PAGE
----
Now, virtually every US medical practice and health system must make all information in electronic health records—with a few exceptions—easily accessible to patients at no charge. The mandate, part of the 20th Century Cures Act enacted in 2016, originally was supposed to go into effect November 2, but the US Department of Health and Human Services (HHS) at the last minute extended the compliance deadline due to the COVID-19 pandemic.
The US Core Data for Interoperability lists 8 types of clinical information that must be shared: consultation, discharge summary, procedure, and progress notes; imaging, laboratory report, and pathology report narratives; and history and physical. The rule doesn’t apply to psychotherapy notes kept separate from the patient’s health record or notes compiled in reasonable anticipation of use in a civil or criminal court case or an administrative proceeding. In addition, the mandate permits withholding information if doing so “will substantially reduce the risk of harm” to a patient or another individual, such as in a domestic abuse situation.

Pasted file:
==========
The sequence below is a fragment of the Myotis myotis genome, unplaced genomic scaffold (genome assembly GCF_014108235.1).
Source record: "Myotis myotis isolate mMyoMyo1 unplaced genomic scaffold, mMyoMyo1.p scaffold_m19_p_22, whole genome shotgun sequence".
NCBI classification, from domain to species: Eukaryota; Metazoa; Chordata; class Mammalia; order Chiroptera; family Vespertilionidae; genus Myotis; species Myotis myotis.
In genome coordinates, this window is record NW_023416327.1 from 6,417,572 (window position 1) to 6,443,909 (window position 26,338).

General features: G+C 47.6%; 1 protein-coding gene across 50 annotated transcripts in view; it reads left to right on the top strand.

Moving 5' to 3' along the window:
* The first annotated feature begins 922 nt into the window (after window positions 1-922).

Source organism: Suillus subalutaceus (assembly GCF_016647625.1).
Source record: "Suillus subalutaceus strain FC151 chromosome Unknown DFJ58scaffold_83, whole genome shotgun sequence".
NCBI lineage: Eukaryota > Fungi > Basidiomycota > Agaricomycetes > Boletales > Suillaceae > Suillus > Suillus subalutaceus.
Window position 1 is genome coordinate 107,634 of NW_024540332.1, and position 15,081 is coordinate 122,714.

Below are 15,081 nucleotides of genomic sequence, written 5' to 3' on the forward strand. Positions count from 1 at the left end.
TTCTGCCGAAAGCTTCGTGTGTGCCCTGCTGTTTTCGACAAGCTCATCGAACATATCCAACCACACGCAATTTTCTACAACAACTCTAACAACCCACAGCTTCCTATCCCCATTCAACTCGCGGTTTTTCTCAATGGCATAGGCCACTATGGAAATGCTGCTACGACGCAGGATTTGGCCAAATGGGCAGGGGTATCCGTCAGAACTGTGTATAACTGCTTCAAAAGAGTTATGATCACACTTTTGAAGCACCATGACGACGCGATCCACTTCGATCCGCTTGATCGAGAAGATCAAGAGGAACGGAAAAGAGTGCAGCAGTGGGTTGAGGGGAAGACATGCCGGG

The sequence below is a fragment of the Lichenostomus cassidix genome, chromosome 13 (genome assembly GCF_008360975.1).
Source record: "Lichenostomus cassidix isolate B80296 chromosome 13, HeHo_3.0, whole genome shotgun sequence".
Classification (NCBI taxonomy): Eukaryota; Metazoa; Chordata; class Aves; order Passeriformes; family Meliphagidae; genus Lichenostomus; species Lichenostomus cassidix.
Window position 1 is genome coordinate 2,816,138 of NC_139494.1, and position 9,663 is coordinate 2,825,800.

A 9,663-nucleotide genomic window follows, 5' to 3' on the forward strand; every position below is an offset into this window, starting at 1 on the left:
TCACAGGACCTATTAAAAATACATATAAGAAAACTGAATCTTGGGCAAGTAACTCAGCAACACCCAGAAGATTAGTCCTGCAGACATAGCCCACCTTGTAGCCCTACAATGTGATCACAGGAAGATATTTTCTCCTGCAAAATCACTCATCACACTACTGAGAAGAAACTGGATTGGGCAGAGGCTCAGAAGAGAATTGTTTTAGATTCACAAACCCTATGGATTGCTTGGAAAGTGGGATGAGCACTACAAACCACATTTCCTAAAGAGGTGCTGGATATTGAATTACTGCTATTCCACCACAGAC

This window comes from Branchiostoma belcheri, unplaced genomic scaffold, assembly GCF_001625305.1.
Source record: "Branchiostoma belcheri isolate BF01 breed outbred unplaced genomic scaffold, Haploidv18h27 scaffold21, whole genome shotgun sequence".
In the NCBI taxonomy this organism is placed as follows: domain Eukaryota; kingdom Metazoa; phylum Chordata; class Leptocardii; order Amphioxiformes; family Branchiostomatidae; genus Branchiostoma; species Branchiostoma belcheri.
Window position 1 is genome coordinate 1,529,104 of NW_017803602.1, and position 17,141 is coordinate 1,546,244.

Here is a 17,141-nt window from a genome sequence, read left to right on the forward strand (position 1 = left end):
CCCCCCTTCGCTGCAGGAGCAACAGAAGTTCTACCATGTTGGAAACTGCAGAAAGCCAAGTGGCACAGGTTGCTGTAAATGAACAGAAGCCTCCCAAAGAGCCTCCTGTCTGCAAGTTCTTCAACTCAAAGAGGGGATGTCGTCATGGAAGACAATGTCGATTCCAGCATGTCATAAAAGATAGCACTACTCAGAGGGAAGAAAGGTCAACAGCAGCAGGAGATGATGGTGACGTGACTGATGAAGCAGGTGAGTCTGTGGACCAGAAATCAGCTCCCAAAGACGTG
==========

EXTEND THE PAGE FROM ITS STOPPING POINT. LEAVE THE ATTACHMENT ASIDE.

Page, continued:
“Two weeks before the original due date, we had 44 000 individual hits to our website, with at least 2100 hospitals among them,” Delbanco said. “So transparent communication is finally gaining attention.”
Even before the mandate went into effect, a number of US health care systems had already opened clinical notes to patients. By the end of 2020, 54 million patients—an increase of more than 10 million over 2019—in the US and Canada could already easily obtain that information, according to OpenNotes.
“The medical records belong to the patients,” internist Joann Elmore, MD, MPH, a professor of medicine at the David Geffen School of Medicine at UCLA, said in an interview. “They should have access to them, but they were not easy to find. That’s a barrier to patients.”
Skeptical physicians worry that having to share all health care information will increase their workload.